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Image: Elle Michalka

Now that my oldest son is 4, I have heightened anxiety about our family ritual of mushroom foraging. No, not about poisoning. Americans are irrationally fearful of wild mushrooms. My family just follows the cardinal rule of mushroom hunting: when in doubt, throw it out. Of thousands of mushroom species, only a few are truly dangerous. Most “inedible” mushrooms would, if ingested, merely cause the same ultimately harmless unpleasantness as other, more mundane forms of food poisoning.

To be extra safe, we use sticks, not our hands, to turn over and examine mushrooms we haven’t identified. When my son, Sam, picks a mushroom, my husband and I double-check it before dropping it into the sack.

Not that he’d mistake, say, the smooth and elegantly veined funnel of a delicious chanterelle for its scaly-capped, sour-tasting relative, the woolly chanterelle. Kids are well-suited for foraging: observant and close to the ground. I learned to hunt mushrooms from a friend who is also a Montessori teacher. She views the activity as an extension of Maria Montessori’s belief that children gain self-worth from being useful and learning to care for themselves. Play is an important part of childhood. If that play happens outside—where modern kids don’t spend enough time, according to a growing body of research—and results in a tasty meal, even better. Mushrooms are rich in vitamin D, antioxidants, and iron, high in fiber, low in calories—though my usual treatment of sautéeing them in butter negates that last benefit.

Ever since Sam was a baby, he has accompanied my husband and me on weekend hikes in pursuit of these weird wonders, which occupy their own whole biological kingdom, distinct from plants and animals, and blossom from a mostly invisible mesh of tiny threads that run through forest soil. The first year, he rode in a carrier. Nestled against my or Scott’s chest, he breathed the cool fall air and, much of the time, napped.

The next year, he toddled along the uneven ground beside us. One of his earliest multiword phrases was “up the hill, finding mushrooms.”

By his third year, Sam knew what to do.

“I found some mushrooms!” he’d announce. I would bound over, pulling a knife from my pocket and congratulating myself on my little prodigy. Inevitably, Sam would add, “But they’re not the kind we eat or touch!” Mushroom hunting with kids means covering less ground and bringing home less food, but also having more fun than on an adults-only expedition.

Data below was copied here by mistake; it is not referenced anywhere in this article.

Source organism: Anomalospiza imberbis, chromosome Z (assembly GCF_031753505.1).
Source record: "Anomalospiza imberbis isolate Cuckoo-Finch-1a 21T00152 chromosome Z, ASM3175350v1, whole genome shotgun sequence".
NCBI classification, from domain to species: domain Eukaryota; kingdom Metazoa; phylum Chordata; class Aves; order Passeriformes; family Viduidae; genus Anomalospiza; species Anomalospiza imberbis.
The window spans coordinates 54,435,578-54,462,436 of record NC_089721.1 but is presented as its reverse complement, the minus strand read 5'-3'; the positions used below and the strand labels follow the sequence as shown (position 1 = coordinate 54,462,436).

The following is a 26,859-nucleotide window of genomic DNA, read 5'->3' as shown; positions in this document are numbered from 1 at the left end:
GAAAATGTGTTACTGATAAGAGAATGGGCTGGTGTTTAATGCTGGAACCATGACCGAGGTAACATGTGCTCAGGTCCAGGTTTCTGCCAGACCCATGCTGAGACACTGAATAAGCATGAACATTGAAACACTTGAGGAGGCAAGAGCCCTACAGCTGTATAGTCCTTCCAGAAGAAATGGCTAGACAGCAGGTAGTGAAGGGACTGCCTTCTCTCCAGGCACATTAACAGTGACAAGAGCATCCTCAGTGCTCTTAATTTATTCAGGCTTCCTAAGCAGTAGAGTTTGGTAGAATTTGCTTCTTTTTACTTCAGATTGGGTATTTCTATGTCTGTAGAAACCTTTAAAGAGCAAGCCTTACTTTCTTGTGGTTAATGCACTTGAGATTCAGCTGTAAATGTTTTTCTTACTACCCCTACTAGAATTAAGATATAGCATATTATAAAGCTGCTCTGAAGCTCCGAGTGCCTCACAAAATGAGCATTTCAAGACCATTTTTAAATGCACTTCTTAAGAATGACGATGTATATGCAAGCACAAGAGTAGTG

This spring, Sam and I headed out in search of an early flush of morels. We didn’t find any, but we pretended to be astronauts exploring a new planet. We found some inedible fungus that Sam thought, rightfully, merited our admiration nonetheless: orange-striped turkey tails, staggered up an alder trunk like a fairy staircase.

As we drove home, I felt satisfied, albeit empty-handed. We’d had a great day together, the very definition of quality time. Then Sam asked, “What was that place called?”

My heart seized. That’s when the fear set in. Now that Sam is old enough to understand where we pick mushrooms, he could offer up our spots to anyone who asks. He’s a chatty kid, happy to start conversations with strangers at the grocery store or on the sidewalk.

I don’t ever reveal where I hunt mushrooms. True fungiphiles are tight-lipped like that. We may give a bag of matsutakes to a friend. But if asked where we found them, we evade. My friend Betsy, the teacher who got me hooked on foraging, goes a step further by never quantifying her harvest. She admits only that she found “enough for soup,” to deter bandwagon mushrooming motivated by volume.

A crop of mushrooms is frustratingly finite. Unlike the ski slopes of Mount Hood or the waves of Short Sands, if too many people go mushroom-picking, the attraction disappears completely. To a forthcoming preschooler, however, this secrecy sounds like lying. It’s exclusionary, an ethical gray area that prompts endless chains of Why?.

Now that he’s 4, I hope Sam starts to contribute more to our quarry. I want him—and, eventually, his younger brother—to overturn a swollen lump of duff and discover a king bolete, and to experience the accompanying rush of adrenaline. I want him to feel the addictive sense of satisfaction and gratitude that comes with finding delicious food, for free, sprouting from the earth.

Portland is widely hailed for its proximity to the Pacific Ocean and the Cascades, but to me the serendipity of its location is even more elemental: our geography’s soil literally bears fruit. What could be a more tangible sign that we live in a bountiful land? Even the ashes of forest fires yield delectable morels long before the landscape seems capable of sustaining life. Finding a wild mushroom feels, to me, like the universe is affirming that I am in the right place at the right time, that I belong here.

I want Sam to discover all of this. As he does, please don’t ask him where he picks mushrooms.

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